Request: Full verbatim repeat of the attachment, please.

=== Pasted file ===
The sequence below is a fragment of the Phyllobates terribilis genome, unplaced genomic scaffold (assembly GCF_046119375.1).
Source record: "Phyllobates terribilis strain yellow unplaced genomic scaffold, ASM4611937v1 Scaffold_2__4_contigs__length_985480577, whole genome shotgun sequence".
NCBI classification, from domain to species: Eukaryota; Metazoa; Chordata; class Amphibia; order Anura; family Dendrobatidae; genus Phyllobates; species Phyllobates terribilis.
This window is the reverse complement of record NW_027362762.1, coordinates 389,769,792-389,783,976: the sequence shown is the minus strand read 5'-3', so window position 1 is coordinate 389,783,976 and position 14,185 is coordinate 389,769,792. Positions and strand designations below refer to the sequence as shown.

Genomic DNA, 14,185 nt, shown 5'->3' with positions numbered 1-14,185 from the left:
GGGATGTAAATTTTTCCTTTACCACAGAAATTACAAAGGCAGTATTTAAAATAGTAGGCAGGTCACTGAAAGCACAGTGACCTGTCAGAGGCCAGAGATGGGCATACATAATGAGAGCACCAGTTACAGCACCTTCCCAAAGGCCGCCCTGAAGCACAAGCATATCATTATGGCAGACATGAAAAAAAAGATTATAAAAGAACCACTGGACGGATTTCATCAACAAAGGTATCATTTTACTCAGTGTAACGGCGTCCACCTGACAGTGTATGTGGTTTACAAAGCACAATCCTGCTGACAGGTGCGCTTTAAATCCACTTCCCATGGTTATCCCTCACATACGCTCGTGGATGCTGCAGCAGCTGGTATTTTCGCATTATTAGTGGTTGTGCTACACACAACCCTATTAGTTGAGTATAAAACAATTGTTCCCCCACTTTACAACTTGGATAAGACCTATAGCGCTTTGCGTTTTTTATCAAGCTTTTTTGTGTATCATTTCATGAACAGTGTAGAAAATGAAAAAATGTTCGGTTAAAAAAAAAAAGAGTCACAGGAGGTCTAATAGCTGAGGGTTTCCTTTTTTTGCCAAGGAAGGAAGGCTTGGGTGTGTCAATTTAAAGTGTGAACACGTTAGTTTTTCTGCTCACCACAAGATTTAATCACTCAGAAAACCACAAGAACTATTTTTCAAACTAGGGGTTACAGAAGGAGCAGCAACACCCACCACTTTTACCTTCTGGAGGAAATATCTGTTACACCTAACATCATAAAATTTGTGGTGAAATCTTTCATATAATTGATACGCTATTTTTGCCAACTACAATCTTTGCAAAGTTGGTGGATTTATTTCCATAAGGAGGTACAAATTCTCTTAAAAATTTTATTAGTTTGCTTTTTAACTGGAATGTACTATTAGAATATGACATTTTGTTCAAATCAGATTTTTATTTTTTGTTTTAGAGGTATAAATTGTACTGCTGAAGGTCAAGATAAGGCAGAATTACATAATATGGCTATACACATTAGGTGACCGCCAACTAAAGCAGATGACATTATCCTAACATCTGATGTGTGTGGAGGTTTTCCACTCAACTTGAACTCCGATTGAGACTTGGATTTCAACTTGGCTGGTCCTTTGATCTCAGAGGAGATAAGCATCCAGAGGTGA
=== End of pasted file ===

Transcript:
The sequence below is a fragment of the Phyllobates terribilis genome, unplaced genomic scaffold (assembly GCF_046119375.1).
Source record: "Phyllobates terribilis strain yellow unplaced genomic scaffold, ASM4611937v1 Scaffold_2__4_contigs__length_985480577, whole genome shotgun sequence".
NCBI classification, from domain to species: Eukaryota; Metazoa; Chordata; class Amphibia; order Anura; family Dendrobatidae; genus Phyllobates; species Phyllobates terribilis.
This window is the reverse complement of record NW_027362762.1, coordinates 389,769,792-389,783,976: the sequence shown is the minus strand read 5'-3', so window position 1 is coordinate 389,783,976 and position 14,185 is coordinate 389,769,792. Positions and strand designations below refer to the sequence as shown.

Genomic DNA, 14,185 nt, shown 5'->3' with positions numbered 1-14,185 from the left:
GGGATGTAAATTTTTCCTTTACCACAGAAATTACAAAGGCAGTATTTAAAATAGTAGGCAGGTCACTGAAAGCACAGTGACCTGTCAGAGGCCAGAGATGGGCATACATAATGAGAGCACCAGTTACAGCACCTTCCCAAAGGCCGCCCTGAAGCACAAGCATATCATTATGGCAGACATGAAAAAAAAGATTATAAAAGAACCACTGGACGGATTTCATCAACAAAGGTATCATTTTACTCAGTGTAACGGCGTCCACCTGACAGTGTATGTGGTTTACAAAGCACAATCCTGCTGACAGGTGCGCTTTAAATCCACTTCCCATGGTTATCCCTCACATACGCTCGTGGATGCTGCAGCAGCTGGTATTTTCGCATTATTAGTGGTTGTGCTACACACAACCCTATTAGTTGAGTATAAAACAATTGTTCCCCCACTTTACAACTTGGATAAGACCTATAGCGCTTTGCGTTTTTTATCAAGCTTTTTTGTGTATCATTTCATGAACAGTGTAGAAAATGAAAAAATGTTCGGTTAAAAAAAAAAAGAGTCACAGGAGGTCTAATAGCTGAGGGTTTCCTTTTTTTGCCAAGGAAGGAAGGCTTGGGTGTGTCAATTTAAAGTGTGAACACGTTAGTTTTTCTGCTCACCACAAGATTTAATCACTCAGAAAACCACAAGAACTATTTTTCAAACTAGGGGTTACAGAAGGAGCAGCAACACCCACCACTTTTACCTTCTGGAGGAAATATCTGTTACACCTAACATCATAAAATTTGTGGTGAAATCTTTCATATAATTGATACGCTATTTTTGCCAACTACAATCTTTGCAAAGTTGGTGGATTTATTTCCATAAGGAGGTACAAATTCTCTTAAAAATTTTATTAGTTTGCTTTTTAACTGGAATGTACTATTAGAATATGACATTTTGTTCAAATCAGATTTTTATTTTTTGTTTTAGAGGTATAAATTGTACTGCTGAAGGTCAAGATAAGGCAGAATTACATAATATGGCTATACACATTAGGTGACCGCCAACTAAAGCAGATGACATTATCCTAACATCTGATGTGTGTGGAGGTTTTCCACTCAACTTGAACTCCGATTGAGACTTGGATTTCAACTTGGCTGGTCCTTTGATCTCAGAGGAGATAAGCATCCAGAGGTGA